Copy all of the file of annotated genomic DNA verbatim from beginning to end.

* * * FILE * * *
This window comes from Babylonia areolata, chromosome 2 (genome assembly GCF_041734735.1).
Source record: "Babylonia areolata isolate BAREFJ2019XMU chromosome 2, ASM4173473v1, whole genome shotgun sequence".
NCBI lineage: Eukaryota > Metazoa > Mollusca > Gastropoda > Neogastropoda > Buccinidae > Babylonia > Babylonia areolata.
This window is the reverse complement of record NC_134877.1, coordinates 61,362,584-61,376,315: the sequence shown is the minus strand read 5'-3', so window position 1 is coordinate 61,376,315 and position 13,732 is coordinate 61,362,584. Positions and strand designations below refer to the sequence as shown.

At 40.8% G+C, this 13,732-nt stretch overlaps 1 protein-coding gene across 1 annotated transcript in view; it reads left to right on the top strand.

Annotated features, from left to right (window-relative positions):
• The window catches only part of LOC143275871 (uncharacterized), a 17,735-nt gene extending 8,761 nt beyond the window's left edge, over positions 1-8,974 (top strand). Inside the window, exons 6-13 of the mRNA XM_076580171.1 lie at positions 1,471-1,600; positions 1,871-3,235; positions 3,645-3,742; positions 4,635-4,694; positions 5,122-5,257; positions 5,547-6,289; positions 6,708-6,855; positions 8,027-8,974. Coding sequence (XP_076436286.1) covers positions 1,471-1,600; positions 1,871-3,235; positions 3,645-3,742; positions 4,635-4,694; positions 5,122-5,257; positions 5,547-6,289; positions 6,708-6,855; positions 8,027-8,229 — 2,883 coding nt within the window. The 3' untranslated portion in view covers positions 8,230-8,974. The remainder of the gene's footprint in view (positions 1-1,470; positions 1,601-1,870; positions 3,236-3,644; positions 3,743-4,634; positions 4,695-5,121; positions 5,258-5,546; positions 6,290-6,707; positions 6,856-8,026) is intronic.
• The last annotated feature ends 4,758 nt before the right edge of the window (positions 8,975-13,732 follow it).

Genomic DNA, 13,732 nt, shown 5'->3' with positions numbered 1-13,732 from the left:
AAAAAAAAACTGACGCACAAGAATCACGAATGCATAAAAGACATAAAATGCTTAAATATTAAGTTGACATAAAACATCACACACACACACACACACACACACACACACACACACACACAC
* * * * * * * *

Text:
This window comes from Babylonia areolata, chromosome 2 (genome assembly GCF_041734735.1).
Source record: "Babylonia areolata isolate BAREFJ2019XMU chromosome 2, ASM4173473v1, whole genome shotgun sequence".
NCBI lineage: Eukaryota > Metazoa > Mollusca > Gastropoda > Neogastropoda > Buccinidae > Babylonia > Babylonia areolata.
This window is the reverse complement of record NC_134877.1, coordinates 61,362,584-61,376,315: the sequence shown is the minus strand read 5'-3', so window position 1 is coordinate 61,376,315 and position 13,732 is coordinate 61,362,584. Positions and strand designations below refer to the sequence as shown.

At 40.8% G+C, this 13,732-nt stretch overlaps 1 protein-coding gene across 1 annotated transcript in view; it reads left to right on the top strand.

Annotated features, from left to right (window-relative positions):
• The window catches only part of LOC143275871 (uncharacterized), a 17,735-nt gene extending 8,761 nt beyond the window's left edge, over positions 1-8,974 (top strand). Inside the window, exons 6-13 of the mRNA XM_076580171.1 lie at positions 1,471-1,600; positions 1,871-3,235; positions 3,645-3,742; positions 4,635-4,694; positions 5,122-5,257; positions 5,547-6,289; positions 6,708-6,855; positions 8,027-8,974. Coding sequence (XP_076436286.1) covers positions 1,471-1,600; positions 1,871-3,235; positions 3,645-3,742; positions 4,635-4,694; positions 5,122-5,257; positions 5,547-6,289; positions 6,708-6,855; positions 8,027-8,229 — 2,883 coding nt within the window. The 3' untranslated portion in view covers positions 8,230-8,974. The remainder of the gene's footprint in view (positions 1-1,470; positions 1,601-1,870; positions 3,236-3,644; positions 3,743-4,634; positions 4,695-5,121; positions 5,258-5,546; positions 6,290-6,707; positions 6,856-8,026) is intronic.
• The last annotated feature ends 4,758 nt before the right edge of the window (positions 8,975-13,732 follow it).

Genomic DNA, 13,732 nt, shown 5'->3' with positions numbered 1-13,732 from the left:
AAAAAAAAACTGACGCACAAGAATCACGAATGCATAAAAGACATAAAATGCTTAAATATTAAGTTGACATAAAACATCACACACACACACACACACACACACACACACACACACACACAC